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I'm doing an exercise where I have a commutative ring with unity $R$. We had to find that the nonunits formed an ideal (maximal). After that, we found the irreducible elements, and then we saw that the set of irreducible elements was equal to the set of prime elements on $R$.

From here, the next section of the exercise is: Prove that $R$ is an UFD. Find the set of ideals of $R$.

I tried to find the easiest way to prove that $R$ is an UFD with the information we have so far, and it seems that it's proving that if $R$ is a domain and $a$ is irreducible $\iff$ $a$ is prime (because we already know that the set of primes and the irreducibles is the same, and it has only one element in my particular case).

But we didn't proved this proposition on my class, so I wonder if there's another way to prove that $R$ is an UFD without having to prove this lemma first.

Thank you.

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  • $\begingroup$ In the first paragraph, should there be something after "the irreducible elements", or is that extraneous? $\endgroup$ – Slade May 20 '15 at 9:04
  • $\begingroup$ @Slade Fixed, sorry. $\endgroup$ – Relure May 20 '15 at 9:05
  • $\begingroup$ Is $R$ noetherian? If not, I think there are non-UFDs meeting the criteria you mention. $\endgroup$ – Slade May 20 '15 at 9:12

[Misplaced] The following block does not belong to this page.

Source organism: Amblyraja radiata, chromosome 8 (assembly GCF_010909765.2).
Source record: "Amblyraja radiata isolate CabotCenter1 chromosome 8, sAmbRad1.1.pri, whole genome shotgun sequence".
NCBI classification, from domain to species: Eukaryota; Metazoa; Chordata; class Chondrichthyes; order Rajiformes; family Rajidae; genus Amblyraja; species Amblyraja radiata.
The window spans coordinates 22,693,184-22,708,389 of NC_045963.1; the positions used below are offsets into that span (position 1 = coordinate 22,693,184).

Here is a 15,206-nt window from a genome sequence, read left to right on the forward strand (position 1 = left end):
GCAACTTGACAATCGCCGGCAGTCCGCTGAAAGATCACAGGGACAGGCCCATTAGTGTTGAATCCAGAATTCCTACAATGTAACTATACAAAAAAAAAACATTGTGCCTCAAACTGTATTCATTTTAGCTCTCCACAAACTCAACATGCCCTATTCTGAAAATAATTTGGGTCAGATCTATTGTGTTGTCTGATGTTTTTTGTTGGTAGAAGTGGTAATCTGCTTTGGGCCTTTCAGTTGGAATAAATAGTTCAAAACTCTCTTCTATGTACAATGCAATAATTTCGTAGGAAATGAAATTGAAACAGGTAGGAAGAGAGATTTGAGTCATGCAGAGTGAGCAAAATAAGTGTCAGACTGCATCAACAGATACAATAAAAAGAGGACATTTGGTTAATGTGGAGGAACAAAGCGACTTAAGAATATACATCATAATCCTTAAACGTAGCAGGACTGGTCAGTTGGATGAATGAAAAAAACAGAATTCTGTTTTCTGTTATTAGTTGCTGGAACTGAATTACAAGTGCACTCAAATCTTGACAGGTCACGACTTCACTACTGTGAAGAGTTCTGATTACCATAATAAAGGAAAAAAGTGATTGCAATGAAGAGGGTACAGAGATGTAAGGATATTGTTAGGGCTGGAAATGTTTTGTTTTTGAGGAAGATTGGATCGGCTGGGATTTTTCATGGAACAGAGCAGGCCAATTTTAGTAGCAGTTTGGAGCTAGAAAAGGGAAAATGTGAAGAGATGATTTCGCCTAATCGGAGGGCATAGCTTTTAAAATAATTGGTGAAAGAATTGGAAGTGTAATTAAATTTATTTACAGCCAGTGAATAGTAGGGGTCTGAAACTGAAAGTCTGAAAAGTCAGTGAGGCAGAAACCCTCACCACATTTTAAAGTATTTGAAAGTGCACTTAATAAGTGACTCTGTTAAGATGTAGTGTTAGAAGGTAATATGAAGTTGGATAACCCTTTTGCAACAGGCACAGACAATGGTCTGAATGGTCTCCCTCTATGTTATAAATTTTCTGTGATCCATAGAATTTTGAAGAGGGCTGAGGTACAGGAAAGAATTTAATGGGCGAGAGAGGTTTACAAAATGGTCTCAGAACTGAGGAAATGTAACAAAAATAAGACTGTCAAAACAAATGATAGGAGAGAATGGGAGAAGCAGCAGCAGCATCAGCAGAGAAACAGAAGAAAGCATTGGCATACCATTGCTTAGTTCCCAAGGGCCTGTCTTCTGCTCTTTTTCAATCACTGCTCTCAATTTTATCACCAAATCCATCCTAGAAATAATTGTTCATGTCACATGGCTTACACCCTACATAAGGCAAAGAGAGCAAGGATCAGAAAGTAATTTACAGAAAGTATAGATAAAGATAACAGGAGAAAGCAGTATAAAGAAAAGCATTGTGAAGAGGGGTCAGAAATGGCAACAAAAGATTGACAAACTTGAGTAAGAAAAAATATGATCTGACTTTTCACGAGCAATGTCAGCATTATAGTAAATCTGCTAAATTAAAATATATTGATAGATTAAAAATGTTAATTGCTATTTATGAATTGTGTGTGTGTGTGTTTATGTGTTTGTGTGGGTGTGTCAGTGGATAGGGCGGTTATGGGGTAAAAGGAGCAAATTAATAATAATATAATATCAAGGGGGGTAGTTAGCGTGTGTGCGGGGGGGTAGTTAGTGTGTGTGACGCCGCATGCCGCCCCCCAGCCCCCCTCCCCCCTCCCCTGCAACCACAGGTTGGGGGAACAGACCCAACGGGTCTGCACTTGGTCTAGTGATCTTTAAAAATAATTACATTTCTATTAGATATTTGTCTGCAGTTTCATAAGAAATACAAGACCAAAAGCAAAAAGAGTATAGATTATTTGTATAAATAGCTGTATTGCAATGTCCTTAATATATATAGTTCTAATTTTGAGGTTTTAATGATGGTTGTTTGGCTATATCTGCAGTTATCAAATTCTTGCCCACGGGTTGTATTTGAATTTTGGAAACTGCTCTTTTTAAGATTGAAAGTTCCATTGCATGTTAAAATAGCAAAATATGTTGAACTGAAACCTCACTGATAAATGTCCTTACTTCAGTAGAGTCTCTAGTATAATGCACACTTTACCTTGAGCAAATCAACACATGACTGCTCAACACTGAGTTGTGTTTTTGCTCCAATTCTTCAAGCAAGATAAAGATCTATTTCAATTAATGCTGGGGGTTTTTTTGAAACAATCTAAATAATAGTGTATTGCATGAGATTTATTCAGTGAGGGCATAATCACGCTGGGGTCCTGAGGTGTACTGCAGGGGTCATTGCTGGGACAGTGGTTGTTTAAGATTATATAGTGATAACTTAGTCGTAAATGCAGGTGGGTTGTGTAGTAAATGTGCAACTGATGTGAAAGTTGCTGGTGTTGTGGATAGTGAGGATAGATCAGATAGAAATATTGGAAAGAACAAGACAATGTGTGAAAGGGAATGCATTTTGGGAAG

• $\begingroup$ @Slade We haven't seen that, but I think it's not. $\endgroup$ – Relure May 20 '15 at 9:14
  • $\begingroup$ You should give us more information about the ring. Otherwise, it's very hard to say what the next step should be. $\endgroup$ – Slade May 20 '15 at 9:50
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The ring in question is $\{\frac{a}{b}\in\mathbb{Q} \mid b\text{ is odd}\}$, also known as $\mathbb{Z}_{(2)}$.

The key property of this ring is that $R^\times = \{\frac{a}{b}\in\mathbb{Q} \mid a\text{ is odd, }b\text{ is odd}\} = R\setminus 2R$, from which we can conclude that $2R$ is the unique maximal ideal.

Presumably, you have identified all the irreducible elements: there is only one (up to multiplication by a unit), namely $2$, and it is prime.

You do not need any fancy theorems to demonstrate, from here, that $\mathbb{Z}_{(2)}$ is a UFD. You just need to notice that any element $r\in R$ can be written in the form $r = u\cdot2^k$, where $u$ is a unit and $k\in\{0,1,2,\ldots\}$.

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  • $\begingroup$ I don't know how I overlooked that, I'm sorry. Thank you for your answer Slade. $\endgroup$ – Relure May 20 '15 at 10:40

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